“Even in the Council of Trent itself, the Bishop of St. Mark, in opening its proceedings with a speech, January 6th, 1546, drew a fearful picture of the corruption of the world, which had reached a degree that posterity might possibly equal but not exceed. This he assured the assembled fathers was attributable solely to the wickedness of the pastors, who drew their flocks with them into the abyss of sin. The Lutheran heresy had been provoked by their own guilt, and its suppression was only to be hoped for by their own reformation. At a later session, the Bavarian orator, August Baumgartner, told the assembled fathers that the progress of the Reformation was attributable to the scandalous lives of the clergy, whose excesses he could not describe without offending the chaste ears of his auditory. He even asserted that out of a hundred priests there were not more than three or four who were not either married or concubinarians - a statement repeated in a consultation on the subject of ecclesiastical reform drawn up in 1562 by order of the Emperor Ferdinand, with the addition that the clergy would rather see the whole structure of the church destroyed than submit to even the most moderate measure of reform.” – “An Historical Sketch of Sacerdotal Celibacy,” pp. 518, 519.


Sale of Indulgences” Aroused Protest


The subject of indulgences is of great importance at this time, for the strenuous protest of Romanists against any discussion of this subject has changed both our schoolbooks and our encyclopedias. We therefore invite the reader to a careful investigation of this subject. The grossest doctrines that ever disgraced the church of Rome, usually began as apparently innocent injunctions, which developed for centuries into the final monstrosity. This was the case with “indulgence.” It began simply as a release from some ecclesiastical punishment.

Catholic authorities today teach that there are two kinds of punishments for sin, one eternal and the other temporal. Dr. M. J. Scott, S. J., says:

“The forgiveness of sin is . . . the remission of the eternal chastisement. . . .

“After the guilt and eternal punishment have been remitted there remains the temporal chastisement . . . which must be suffered either here or . . . hereafter . . . by the suffering of Purgatory.” - “Things Catholics Are Asked About,” p. 145. New York: P. J. Kennedy and Sons. 1927.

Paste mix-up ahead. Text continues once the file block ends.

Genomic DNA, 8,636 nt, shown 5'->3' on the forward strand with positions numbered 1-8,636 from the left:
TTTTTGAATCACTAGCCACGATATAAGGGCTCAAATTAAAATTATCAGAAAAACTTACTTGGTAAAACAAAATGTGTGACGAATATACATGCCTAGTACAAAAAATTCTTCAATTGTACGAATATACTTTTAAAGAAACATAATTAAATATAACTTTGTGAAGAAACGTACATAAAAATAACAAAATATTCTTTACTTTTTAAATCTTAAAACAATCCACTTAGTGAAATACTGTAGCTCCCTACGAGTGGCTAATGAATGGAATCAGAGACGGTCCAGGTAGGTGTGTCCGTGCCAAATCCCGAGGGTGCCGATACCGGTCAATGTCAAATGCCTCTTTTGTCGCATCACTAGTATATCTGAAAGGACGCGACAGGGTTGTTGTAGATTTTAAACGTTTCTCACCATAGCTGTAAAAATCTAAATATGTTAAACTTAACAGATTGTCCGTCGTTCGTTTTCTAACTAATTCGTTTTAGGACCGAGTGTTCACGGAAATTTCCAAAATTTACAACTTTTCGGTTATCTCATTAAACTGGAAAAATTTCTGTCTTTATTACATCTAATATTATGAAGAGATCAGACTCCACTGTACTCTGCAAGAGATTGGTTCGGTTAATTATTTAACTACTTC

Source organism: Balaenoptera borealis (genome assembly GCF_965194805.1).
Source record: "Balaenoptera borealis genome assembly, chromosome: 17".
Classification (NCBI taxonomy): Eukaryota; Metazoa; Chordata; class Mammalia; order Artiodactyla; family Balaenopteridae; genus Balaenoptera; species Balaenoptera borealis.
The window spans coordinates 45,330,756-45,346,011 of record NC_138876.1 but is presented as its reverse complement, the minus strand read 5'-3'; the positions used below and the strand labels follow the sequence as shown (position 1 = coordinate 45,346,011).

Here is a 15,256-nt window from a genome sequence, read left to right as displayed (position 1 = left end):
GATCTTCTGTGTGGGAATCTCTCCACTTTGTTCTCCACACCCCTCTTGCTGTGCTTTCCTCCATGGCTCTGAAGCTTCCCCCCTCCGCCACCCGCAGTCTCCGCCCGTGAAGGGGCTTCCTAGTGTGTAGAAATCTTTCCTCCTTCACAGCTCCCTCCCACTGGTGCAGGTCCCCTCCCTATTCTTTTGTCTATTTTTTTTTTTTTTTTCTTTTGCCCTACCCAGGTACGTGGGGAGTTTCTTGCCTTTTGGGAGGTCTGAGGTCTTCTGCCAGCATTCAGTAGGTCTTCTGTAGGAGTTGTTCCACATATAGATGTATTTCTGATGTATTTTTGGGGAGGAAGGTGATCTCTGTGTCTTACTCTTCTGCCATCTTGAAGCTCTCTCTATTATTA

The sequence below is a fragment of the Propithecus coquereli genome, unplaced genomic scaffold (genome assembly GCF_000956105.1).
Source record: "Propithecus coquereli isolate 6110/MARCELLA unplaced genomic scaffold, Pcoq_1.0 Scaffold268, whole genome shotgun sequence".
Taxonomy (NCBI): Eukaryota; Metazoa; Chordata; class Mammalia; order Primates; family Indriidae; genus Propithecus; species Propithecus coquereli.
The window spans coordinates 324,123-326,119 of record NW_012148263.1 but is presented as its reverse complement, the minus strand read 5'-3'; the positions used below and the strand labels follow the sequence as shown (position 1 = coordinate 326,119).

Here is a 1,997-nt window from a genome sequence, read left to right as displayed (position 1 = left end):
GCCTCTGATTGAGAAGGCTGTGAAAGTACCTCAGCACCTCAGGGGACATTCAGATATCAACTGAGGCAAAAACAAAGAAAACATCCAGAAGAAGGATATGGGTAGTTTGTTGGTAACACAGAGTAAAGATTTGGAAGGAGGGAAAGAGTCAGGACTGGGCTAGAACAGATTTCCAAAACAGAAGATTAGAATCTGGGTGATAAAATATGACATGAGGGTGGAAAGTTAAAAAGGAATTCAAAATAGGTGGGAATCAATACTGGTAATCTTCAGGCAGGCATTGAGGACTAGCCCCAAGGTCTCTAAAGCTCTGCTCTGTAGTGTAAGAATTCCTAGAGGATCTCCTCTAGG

The debt in purgatory may be settled in this life by penances, masses, or by indulgences. On the cost of having masses celebrated see “Fifty Years in the Church of Rome” by Charles Chiniquy, chap. XXV. Catholic authors admonish a Catholic to settle his account with the church in this life, for when he dies “his family might have hundreds of Masses offered up for his soul,” before it affects him in purgatory.- “Things Catholics Are Asked About,” p. 147. As some Catholics may be unwilling to pay such sums for their deceased relatives, Dr. J. T. Roche warns them:

“The last will and testament of a Catholic in which there is no provision made for Masses gives evidence of an oversight which is truly deplorable. Children and heirs-at-law are the same the world over. In many instances they are dissatisfied with the bequests made to them individually. Their disappointment precludes the possibility of having Masses said for the dead testator. Some of them too are so selfish and grasping that they cannot think of parting with even a small portion of their inheritance to comply with what is clearly a duty.” – “Masses for the Dead,” pp. 23, 24. (This booklet bears the sanction of the Catholic Church and its censor).

The Pope’s Spiritual Bank


The Roman Catholic Church teaches that a person can by his good works and penances, pay off his own debt, and have some to spare. These extra good works form a Spiritual Bank from which the pope can draw for the benefit of those who lack, as the following quotations show. Dr. M. J. Scott says:

“A sinner has it in his own power to merit forgiveness and mercy while he lives.” - “Things Catholics Are Asked About,” p. 148.

Rev. J. Procter writes:

“Some holy ones of God more than satisfy the debt of temporal punishment which they owe to the Eternal Father. . . . All these ‘satisfactions,’ these merits, these uncalled-for penances, are not lost, nor are they useless and in vain. They form a spiritual treasure-house, a ‘bank’ we have called it, upon which the Church can draw for the benefit of her needy children.” - “Indulgences” (Roman Catholic), p. 9. London: Catholic Truth Society.

Canon Law says: “To the Roman Pontiff is committed by Christ the entire spiritual treasury of the Church, wherefore only the Pope and those to whom he has given participation in the power by law, have the ordinary power to grant indulgences. (Canon 912).” - “The New Canon Law,” Rev. S. Woywod, O. F. M., pp. 143, 144. New York: 1918.

The Catholic Encyclopedia testifies:

“According to Catholic doctrine, therefore, the source of indulgences is constituted by the merits of Christ and the saints. This treasury is left to the keeping, not of the individual Christian, but of the Church.

“This treasure He . . . entrusted to Blessed Peter, the keybearer, and his successors.” - Vol. VII, pp. 785, 784.

“By a plenary indulgence is meant the remission of the entire temporal punishment due to sin so that no further expiation is required in purgatory. A partial indulgence commutes only a certain portion of the penalty.

“An indulgence is valid both in the tribunal of the Church and in the tribunal of God.” - 1d., p. 788.

“When the church, therefore, by an indulgence, remits this penalty, her action, according to the declaration of Christ, is ratified in heaven.” - Id., p. 785.